Update on the SRA’s Financial Stability Indicators
As some of you may be aware, during their annual Risk and Compliance conference a few months ago, the SRA announced that they were going to start risk-assessing practices based on three warning indicators:
• Drawings in excess of profits
• Borrowings in excess of net assets
• Borrowings over a certain (currently undefined) level
Practices will be assessed as red, amber or green, depending on how many indicators they have, and this will determine how much attention they will receive from the SRA.
An update from the SRA at the beginning of June provided further clarification on how practices will be assessed, and also explains how the SRA will obtain the information required to make the assessment.
Whilst the new guidance does not refer directly to the three main indicators listed above, the SRA has drawn up a list of good behaviours for firms to aim for and bad behaviours to avoid. These include:
• All partners regularly receive full financial information, including office account bank balances
• Drawings are linked to cash collection targets and do not exceed net profits
• Provision is made to fund partners’ tax from income received
• A capital element is retained from profit, and a capital reserve account built up
• Profitability levels are tested and unprofitable work is dropped
• Drawings exceeding net profits
• High borrowings to net asset ratios
• Increasing firm indebtedness by maintaining drawing levels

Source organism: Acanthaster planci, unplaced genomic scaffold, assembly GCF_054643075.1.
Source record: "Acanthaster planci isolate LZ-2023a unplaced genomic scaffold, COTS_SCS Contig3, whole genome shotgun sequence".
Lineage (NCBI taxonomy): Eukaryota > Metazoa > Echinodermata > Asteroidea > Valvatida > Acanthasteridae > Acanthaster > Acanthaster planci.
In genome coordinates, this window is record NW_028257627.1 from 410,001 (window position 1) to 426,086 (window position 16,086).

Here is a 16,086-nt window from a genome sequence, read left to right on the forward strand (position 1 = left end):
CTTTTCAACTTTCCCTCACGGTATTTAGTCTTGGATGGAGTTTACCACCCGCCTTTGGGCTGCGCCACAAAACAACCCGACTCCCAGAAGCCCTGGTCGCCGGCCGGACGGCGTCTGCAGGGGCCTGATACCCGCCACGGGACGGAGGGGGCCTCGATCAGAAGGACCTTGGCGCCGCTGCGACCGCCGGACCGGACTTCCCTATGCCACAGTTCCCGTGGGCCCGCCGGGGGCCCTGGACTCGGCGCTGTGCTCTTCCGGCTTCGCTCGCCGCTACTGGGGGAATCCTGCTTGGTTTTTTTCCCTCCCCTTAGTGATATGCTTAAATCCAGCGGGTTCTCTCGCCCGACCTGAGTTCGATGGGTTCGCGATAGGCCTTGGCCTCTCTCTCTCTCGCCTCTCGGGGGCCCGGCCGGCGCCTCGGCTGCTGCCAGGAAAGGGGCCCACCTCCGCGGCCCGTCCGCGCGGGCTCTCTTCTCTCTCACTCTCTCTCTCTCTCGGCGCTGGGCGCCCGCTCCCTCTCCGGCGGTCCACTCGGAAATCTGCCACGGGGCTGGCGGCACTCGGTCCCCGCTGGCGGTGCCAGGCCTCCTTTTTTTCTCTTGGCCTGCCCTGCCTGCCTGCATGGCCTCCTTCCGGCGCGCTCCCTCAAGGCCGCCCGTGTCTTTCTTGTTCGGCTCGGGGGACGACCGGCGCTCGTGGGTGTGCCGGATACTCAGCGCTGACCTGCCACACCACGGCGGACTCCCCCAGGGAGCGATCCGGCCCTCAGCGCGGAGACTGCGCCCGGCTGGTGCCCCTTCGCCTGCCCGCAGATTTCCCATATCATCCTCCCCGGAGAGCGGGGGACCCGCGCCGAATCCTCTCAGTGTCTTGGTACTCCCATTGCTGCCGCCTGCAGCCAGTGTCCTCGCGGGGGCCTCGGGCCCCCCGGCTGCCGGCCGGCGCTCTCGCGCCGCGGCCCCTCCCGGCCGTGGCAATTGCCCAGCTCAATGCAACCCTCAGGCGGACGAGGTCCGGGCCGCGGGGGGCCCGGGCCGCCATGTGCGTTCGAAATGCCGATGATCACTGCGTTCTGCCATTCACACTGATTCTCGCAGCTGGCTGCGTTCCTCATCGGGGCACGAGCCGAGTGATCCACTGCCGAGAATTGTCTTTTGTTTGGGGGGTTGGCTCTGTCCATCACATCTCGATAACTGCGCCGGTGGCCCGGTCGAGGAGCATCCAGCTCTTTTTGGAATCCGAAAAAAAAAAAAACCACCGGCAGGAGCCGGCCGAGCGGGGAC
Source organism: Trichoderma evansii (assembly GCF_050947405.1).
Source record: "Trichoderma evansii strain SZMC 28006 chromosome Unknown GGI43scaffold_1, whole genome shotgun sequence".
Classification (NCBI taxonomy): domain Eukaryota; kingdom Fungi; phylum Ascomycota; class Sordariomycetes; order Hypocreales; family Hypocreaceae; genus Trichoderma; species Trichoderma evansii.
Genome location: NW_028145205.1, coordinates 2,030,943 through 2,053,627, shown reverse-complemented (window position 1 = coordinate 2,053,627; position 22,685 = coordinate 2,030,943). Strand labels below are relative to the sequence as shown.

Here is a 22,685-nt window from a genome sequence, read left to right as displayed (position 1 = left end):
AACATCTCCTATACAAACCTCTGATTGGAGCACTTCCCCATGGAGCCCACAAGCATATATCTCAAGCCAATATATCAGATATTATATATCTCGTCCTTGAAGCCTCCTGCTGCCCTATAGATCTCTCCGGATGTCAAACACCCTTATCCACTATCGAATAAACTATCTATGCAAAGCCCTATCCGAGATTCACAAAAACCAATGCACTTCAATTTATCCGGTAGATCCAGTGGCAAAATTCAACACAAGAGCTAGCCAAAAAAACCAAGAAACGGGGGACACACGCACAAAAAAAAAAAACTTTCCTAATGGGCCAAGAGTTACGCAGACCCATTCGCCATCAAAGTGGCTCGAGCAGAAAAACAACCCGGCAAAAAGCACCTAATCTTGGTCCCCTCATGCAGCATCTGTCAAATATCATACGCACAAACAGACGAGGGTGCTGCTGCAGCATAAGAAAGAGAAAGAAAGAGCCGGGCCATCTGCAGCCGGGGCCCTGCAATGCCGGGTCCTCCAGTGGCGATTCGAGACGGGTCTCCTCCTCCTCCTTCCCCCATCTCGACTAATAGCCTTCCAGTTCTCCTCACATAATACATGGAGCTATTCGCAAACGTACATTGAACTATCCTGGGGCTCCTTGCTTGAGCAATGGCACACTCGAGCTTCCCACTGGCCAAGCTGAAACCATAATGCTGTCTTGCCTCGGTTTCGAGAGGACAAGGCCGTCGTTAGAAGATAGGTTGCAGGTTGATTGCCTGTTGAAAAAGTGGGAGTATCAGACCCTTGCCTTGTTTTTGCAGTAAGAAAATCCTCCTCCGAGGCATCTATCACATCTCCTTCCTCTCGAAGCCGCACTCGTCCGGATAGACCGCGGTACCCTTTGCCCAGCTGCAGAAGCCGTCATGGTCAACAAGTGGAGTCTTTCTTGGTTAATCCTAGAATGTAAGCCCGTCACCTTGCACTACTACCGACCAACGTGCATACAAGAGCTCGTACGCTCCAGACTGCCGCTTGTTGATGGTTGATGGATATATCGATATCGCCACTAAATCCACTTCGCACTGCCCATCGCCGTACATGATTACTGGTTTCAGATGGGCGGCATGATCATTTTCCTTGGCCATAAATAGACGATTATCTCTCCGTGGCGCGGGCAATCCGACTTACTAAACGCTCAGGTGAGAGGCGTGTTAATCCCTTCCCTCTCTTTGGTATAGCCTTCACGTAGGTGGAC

• Key financial information not shared with “rank and file” partners
• Short term borrowings to find partners’ tax bills
• Partners out of touch with office account bank balances
• Heavy dependence on high overdraft borrowings
The SRA also made the more recent announcement that, of the practices they have already assessed, 160 are considered to be at risk of failure, with one fifth of these practices being among the top 200.
Over the course of the next few weeks, the SRA will be writing to 2,000 practices to ask for financial information, and these practices will be selected from sectors that are at higher risk of financial difficulty (such as those firms affected by the recent referral fee ban). The SRA have made it clear that they will be focusing on information regarding drawings compared to turnover, as well as outstanding loans and bank overdrafts (including how these have been managed in the past).
The SRA have not given any more details for now as to what else they might require, but we imagine they will start asking for Profit & Loss Account and Balance Sheet information, as well as financial forecasts.
The update does not mention whether the SRA plans to expand their checks to practices outside of the 2,000 that they are approaching now, but we would not be surprised if they did.
In the meantime, we recommend that now would be a good time to look critically at your own financial systems and reporting and make sure that you can provide up to date financial information to the SRA, should they ask for it.